Hotel Artemis – 2018

Written and Directed by Drew Pearce
Starring Jodie Foster, Sterling K. Brown, Sofia Boutella, Jeff Goldblum, Brian Tyree Henry, Jenny Slate, Zachary Quinto, Charlie Day, Dave Bautista, Kenneth Choi

There is something to be said about doing something well, even if you’re not shooting for the stars. Drew Pearce has turned in quality work at almost every turn in his career. Iron Man 3 and its accompanying short, All Hail the King and Mission Impossible – Rogue Nation is an excellent resume for the writer turned director. This time, for his feature-length debut, he keeps the story to a minimum.

What amounts to roughly a subplot within the John Wick series, Hotel Artemis takes place in a violent near future within an alternative hospice, for those looking to avoid detection by the authorities. It is operated by Fosters aged, crotchety Nurse Jean. She takes care of all of those who have a qualifying membership. The first people we see, Brown’s Sherman, his brother and another accomplice Buke (Choi), who are on the run from the police after a botched bank robbery. Of the three, Buke does not have the right credentials. When he protests too much he is removed by her assistant, Everest (Bautista).

Once inside, Sherman and his brothers are given silly names to hide their identity. His brother, called Honolulu, is balancing on the edge of oblivion. His injury is complicated by his drug addiction. As he waits, Sherman meets other characters who are recovering from various ailments. Each of these presents a check on the box of characters required in any unsavory situation. They are played expertly. Even Charlie Day is kept under wraps for a time. Boutella has a flesh wound. No doubt she is here for another reason.

Quinto, who is the son of the Hotel Artemis’ owner arrives filled with piss and vinegar. Why he is so angry is not important. He’s required to be there, threatening completely rational people irrationally so we have someone who we understand is bad and worth being reviled. It’s a character Quinto seems to like playing, the unhinged type A personality. Not that he does it remarkably well, but I digress.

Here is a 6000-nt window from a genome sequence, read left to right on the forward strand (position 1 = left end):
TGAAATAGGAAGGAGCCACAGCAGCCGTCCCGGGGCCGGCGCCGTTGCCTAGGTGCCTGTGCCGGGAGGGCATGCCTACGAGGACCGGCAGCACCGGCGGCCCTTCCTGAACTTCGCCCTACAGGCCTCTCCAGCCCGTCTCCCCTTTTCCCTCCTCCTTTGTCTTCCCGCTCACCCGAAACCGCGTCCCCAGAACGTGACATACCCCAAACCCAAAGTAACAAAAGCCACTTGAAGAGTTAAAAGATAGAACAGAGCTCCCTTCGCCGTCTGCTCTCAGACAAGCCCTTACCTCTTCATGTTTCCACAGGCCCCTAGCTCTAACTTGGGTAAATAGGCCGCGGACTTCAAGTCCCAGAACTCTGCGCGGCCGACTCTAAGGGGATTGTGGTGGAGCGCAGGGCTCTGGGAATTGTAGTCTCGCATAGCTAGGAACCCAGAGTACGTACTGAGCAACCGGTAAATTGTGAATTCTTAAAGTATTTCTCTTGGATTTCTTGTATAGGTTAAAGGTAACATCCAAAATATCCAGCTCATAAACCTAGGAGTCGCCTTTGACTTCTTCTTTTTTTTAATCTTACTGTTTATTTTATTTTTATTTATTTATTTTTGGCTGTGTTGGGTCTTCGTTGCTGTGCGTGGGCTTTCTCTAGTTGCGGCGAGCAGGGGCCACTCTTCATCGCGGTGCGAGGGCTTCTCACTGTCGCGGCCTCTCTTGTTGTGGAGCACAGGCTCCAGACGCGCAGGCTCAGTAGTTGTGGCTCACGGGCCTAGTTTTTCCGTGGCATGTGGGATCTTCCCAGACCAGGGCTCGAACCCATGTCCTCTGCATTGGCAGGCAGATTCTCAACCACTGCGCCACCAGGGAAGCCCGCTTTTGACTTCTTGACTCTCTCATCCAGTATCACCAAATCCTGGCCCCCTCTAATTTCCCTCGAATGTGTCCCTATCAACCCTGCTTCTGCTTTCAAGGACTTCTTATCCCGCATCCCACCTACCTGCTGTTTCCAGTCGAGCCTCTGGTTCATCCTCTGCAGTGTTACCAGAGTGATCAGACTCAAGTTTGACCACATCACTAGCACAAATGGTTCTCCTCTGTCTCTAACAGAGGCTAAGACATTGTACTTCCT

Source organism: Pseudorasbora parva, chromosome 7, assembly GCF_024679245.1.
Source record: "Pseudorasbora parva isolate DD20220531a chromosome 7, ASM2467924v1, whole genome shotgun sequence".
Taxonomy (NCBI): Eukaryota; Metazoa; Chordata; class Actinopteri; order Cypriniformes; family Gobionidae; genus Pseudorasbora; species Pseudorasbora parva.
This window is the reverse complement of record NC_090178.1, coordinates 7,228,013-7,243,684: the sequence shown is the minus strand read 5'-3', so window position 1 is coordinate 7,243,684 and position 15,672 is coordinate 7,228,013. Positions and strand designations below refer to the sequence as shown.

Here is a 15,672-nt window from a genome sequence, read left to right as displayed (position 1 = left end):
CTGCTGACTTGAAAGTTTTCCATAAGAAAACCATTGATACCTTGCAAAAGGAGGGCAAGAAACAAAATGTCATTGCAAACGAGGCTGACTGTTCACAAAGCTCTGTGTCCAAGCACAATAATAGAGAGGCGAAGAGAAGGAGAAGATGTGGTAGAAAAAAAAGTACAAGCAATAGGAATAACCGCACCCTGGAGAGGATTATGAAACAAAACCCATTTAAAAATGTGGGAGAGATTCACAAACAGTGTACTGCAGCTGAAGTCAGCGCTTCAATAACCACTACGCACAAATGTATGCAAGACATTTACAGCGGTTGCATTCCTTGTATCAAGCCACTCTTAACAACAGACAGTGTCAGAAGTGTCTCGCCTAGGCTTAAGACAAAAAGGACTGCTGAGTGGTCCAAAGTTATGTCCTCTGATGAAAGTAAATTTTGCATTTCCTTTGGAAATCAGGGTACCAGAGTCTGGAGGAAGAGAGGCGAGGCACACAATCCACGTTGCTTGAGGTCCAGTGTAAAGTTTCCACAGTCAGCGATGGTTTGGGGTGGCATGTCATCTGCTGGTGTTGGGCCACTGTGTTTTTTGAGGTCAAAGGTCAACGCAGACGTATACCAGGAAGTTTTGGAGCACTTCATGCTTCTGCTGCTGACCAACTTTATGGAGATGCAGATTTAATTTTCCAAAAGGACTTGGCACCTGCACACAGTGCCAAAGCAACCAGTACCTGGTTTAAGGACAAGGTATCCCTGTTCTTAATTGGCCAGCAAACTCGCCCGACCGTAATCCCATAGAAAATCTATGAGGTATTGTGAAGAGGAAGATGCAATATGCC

The point to Hotel Artemis is definitely not in originality or risk taking. This is a story that we’ve seen many times. What works here is the intangibles. The camera work is incredibly crisp and has a delightful color palette provided by Chung Chung-hoon (IT). Pearce has these characters and their machinations set to a slow enough burn as to make them seem like real people. He moves the story along, doesn’t make the routine seem more than it is, and gives viewers the feeling that they live within the space presented onscreen.

Brown has an incredible career in front of him if he keeps working with talented filmmakers who can capture his indelible charisma. He’s wonderful in the role of the protagonist who seems just to be along for the ride.

That’s what the movie is, essentially. It’s a short, contained thrill ride. It’s like the sturdy old rollercoaster that’s been sitting in the county fairgrounds for decades. There are no turns that one does not expect, but the upkeep is good enough that the ride is still fairly sharp.

Bautista is another who benefits from Pearce’s ability to inflect personality into routine characters. He takes the little things that Pearce gives him and lets the character come to a dignified, humble life, so that when the credits roll, you know who Everest is and why he stands at all.

Boutella does some magnificent action maneuvering in her role as femme fatale. As good as Theron is in Atomic Blonde, I think I prefer Sofia’s moves in this one instead of how she died in that film.

Jodie Foster, though, is the reason I went to see Hotel Artemis. I had a crush on her back before I could type. If she’s past the years for caring how she looks compared to the way she acts by a longshot, I sure do enjoy the extra dimension she gives to her characters. She is a small, weak person with many frailties. She has a glut of rules she issues to people, knowing that rules in film are only issued so we can see the violence of breaking them. She makes incredibly nonsensical moves in the end. She’s still the best thing in the film, outside of Brown.

I am glad she’s back. If the material isn’t as much as she deserves, the team assembled help her play the hell out of it.

(*** out of *****)

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